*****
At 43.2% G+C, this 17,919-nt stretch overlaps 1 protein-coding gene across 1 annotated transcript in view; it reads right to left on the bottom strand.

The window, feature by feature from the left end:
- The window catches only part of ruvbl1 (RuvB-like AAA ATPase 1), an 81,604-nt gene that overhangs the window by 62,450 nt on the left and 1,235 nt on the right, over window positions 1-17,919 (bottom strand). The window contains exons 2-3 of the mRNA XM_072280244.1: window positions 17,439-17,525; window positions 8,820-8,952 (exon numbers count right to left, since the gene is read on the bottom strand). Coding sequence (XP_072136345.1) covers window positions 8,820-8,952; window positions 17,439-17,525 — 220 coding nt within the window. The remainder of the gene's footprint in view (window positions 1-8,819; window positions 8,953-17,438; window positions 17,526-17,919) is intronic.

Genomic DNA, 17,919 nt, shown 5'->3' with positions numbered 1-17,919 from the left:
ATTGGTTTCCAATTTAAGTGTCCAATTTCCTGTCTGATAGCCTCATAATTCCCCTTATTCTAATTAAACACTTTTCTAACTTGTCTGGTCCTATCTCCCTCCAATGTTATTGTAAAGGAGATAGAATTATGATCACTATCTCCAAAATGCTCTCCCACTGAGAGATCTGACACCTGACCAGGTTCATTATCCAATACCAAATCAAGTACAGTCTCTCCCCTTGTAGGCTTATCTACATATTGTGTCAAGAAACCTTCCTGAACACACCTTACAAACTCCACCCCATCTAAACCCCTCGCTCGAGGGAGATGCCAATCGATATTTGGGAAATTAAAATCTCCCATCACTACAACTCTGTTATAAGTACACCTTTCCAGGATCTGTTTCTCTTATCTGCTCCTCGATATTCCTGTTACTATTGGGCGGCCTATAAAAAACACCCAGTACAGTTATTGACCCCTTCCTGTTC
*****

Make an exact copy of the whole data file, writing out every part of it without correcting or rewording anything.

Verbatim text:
At 43.2% G+C, this 17,919-nt stretch overlaps 1 protein-coding gene across 1 annotated transcript in view; it reads right to left on the bottom strand.

The window, feature by feature from the left end:
- The window catches only part of ruvbl1 (RuvB-like AAA ATPase 1), an 81,604-nt gene that overhangs the window by 62,450 nt on the left and 1,235 nt on the right, over window positions 1-17,919 (bottom strand). The window contains exons 2-3 of the mRNA XM_072280244.1: window positions 17,439-17,525; window positions 8,820-8,952 (exon numbers count right to left, since the gene is read on the bottom strand). Coding sequence (XP_072136345.1) covers window positions 8,820-8,952; window positions 17,439-17,525 — 220 coding nt within the window. The remainder of the gene's footprint in view (window positions 1-8,819; window positions 8,953-17,438; window positions 17,526-17,919) is intronic.

Genomic DNA, 17,919 nt, shown 5'->3' with positions numbered 1-17,919 from the left:
ATTGGTTTCCAATTTAAGTGTCCAATTTCCTGTCTGATAGCCTCATAATTCCCCTTATTCTAATTAAACACTTTTCTAACTTGTCTGGTCCTATCTCCCTCCAATGTTATTGTAAAGGAGATAGAATTATGATCACTATCTCCAAAATGCTCTCCCACTGAGAGATCTGACACCTGACCAGGTTCATTATCCAATACCAAATCAAGTACAGTCTCTCCCCTTGTAGGCTTATCTACATATTGTGTCAAGAAACCTTCCTGAACACACCTTACAAACTCCACCCCATCTAAACCCCTCGCTCGAGGGAGATGCCAATCGATATTTGGGAAATTAAAATCTCCCATCACTACAACTCTGTTATAAGTACACCTTTCCAGGATCTGTTTCTCTTATCTGCTCCTCGATATTCCTGTTACTATTGGGCGGCCTATAAAAAACACCCAGTACAGTTATTGACCCCTTCCTGTTC